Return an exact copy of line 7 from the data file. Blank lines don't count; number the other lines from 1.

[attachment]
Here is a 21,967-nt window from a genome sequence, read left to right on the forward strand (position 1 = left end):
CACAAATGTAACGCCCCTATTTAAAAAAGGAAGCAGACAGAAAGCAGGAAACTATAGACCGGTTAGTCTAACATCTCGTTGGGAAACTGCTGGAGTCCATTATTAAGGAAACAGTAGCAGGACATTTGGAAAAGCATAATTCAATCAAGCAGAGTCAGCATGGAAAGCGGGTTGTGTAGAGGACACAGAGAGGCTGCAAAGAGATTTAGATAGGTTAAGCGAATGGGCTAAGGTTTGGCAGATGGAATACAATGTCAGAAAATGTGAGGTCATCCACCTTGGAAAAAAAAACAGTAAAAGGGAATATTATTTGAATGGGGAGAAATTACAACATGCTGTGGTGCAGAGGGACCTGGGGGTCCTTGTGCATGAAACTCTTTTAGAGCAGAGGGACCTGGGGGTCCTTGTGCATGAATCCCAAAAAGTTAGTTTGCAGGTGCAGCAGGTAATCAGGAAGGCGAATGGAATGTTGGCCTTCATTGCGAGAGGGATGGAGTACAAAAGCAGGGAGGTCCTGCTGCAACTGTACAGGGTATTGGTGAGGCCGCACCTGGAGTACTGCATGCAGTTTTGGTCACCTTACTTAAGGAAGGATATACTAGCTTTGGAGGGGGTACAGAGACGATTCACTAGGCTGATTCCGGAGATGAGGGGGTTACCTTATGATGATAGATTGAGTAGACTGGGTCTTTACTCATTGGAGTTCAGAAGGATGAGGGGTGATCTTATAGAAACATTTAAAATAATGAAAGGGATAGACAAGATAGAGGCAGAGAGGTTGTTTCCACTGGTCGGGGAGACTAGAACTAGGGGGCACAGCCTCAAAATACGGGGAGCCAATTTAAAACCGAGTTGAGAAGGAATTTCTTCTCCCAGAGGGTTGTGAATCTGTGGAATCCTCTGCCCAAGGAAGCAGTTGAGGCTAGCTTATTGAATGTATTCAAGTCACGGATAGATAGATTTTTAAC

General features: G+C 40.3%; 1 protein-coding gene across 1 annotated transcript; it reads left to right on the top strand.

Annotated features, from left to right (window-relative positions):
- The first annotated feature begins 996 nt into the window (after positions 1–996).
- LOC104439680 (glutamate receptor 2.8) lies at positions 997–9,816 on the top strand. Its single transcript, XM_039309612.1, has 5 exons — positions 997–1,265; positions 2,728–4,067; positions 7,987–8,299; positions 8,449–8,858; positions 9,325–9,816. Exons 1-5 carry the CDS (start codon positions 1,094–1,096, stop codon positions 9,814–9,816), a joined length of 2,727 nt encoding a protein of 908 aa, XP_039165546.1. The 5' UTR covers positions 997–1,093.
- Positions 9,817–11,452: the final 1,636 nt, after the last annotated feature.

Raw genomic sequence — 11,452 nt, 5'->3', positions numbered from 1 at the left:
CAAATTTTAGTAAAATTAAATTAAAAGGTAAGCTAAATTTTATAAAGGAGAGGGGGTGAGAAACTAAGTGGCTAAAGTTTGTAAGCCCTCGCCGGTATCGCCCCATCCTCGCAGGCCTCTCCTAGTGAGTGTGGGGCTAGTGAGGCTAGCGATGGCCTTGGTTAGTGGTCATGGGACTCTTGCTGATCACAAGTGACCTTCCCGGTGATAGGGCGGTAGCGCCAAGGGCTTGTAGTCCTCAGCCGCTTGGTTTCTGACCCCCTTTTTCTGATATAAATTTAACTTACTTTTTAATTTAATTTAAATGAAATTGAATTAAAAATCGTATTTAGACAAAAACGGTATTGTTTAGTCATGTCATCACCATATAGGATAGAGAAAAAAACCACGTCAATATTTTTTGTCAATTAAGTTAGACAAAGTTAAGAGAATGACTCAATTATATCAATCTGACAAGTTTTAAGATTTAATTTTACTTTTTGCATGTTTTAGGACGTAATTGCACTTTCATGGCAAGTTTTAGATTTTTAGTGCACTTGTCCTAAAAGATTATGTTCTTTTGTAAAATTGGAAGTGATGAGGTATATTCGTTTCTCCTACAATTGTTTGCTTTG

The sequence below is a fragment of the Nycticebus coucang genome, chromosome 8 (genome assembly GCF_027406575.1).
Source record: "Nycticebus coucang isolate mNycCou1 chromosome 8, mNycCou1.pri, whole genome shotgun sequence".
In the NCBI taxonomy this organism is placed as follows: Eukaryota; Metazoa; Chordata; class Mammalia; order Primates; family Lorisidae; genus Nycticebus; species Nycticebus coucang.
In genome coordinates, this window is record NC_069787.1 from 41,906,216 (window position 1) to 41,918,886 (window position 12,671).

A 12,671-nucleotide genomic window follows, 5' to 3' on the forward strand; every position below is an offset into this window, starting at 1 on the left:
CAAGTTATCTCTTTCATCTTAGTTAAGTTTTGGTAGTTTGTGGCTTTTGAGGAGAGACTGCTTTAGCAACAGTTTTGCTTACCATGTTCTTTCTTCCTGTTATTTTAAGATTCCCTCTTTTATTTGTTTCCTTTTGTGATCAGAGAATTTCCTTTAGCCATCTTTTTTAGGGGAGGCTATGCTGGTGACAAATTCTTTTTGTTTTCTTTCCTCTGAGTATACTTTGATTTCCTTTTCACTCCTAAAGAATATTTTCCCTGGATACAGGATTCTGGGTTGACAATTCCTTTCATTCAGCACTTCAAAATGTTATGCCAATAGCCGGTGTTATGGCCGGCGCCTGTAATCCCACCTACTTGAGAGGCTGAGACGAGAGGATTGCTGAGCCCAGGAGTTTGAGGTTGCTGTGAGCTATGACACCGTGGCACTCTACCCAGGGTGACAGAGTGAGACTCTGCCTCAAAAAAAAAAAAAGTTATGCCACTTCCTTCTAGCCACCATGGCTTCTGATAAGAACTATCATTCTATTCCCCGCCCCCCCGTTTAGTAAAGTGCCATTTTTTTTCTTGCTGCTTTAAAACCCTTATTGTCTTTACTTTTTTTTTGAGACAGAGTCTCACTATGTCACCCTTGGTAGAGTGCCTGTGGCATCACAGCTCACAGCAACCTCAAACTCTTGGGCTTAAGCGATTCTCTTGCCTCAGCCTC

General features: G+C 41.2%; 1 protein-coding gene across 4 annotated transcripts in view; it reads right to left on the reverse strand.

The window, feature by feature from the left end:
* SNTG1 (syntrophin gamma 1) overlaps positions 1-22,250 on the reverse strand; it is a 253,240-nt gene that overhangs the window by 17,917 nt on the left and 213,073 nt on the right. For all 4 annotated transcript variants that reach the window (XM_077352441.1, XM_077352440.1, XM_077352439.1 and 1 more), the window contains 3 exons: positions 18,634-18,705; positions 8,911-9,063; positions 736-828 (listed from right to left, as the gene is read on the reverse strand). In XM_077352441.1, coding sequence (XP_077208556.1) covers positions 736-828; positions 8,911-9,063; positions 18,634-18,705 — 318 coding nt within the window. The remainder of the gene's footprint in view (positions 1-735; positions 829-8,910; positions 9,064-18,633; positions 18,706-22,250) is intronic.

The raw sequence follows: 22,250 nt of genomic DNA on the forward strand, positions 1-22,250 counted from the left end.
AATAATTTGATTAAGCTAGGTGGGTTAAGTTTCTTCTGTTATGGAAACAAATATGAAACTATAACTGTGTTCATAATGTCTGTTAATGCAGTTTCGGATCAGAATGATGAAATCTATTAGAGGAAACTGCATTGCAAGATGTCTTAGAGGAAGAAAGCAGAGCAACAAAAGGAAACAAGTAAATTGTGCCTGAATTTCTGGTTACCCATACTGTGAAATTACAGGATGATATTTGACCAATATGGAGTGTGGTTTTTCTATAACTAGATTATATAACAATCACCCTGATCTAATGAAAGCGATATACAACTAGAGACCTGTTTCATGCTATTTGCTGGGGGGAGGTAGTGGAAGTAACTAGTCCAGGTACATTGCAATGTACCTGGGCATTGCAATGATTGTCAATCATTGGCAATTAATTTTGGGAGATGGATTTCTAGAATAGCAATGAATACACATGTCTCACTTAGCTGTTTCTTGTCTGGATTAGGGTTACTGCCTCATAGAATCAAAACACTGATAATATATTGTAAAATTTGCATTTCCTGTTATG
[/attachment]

- Positions 9,817–11,452: the final 1,636 nt, after the last annotated feature.